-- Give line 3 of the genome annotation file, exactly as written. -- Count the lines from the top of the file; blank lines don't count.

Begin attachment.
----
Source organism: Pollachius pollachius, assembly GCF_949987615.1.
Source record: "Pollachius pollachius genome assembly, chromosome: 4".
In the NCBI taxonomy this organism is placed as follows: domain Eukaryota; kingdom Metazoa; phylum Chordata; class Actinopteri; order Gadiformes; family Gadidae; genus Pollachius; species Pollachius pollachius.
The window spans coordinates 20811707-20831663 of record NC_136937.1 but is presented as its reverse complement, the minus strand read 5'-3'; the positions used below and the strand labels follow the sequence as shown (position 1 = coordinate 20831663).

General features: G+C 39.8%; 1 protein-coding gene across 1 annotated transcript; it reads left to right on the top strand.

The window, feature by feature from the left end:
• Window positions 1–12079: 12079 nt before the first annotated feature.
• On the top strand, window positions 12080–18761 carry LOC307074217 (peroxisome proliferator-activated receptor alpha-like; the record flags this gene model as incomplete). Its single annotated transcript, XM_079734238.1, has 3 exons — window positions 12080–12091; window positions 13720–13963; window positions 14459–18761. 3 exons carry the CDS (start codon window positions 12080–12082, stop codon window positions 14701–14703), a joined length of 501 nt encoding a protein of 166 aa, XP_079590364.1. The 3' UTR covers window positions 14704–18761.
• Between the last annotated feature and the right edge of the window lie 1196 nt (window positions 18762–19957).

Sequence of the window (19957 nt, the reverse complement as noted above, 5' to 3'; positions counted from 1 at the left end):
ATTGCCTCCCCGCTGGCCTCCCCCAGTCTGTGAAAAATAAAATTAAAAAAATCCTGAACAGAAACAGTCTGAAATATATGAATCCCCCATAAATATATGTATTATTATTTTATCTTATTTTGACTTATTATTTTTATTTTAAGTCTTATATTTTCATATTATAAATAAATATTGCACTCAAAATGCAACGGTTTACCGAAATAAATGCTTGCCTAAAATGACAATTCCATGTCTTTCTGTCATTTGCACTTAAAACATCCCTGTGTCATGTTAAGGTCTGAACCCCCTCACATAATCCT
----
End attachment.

In the NCBI taxonomy this organism is placed as follows: domain Eukaryota; kingdom Metazoa; phylum Chordata; class Actinopteri; order Gadiformes; family Gadidae; genus Pollachius; species Pollachius pollachius.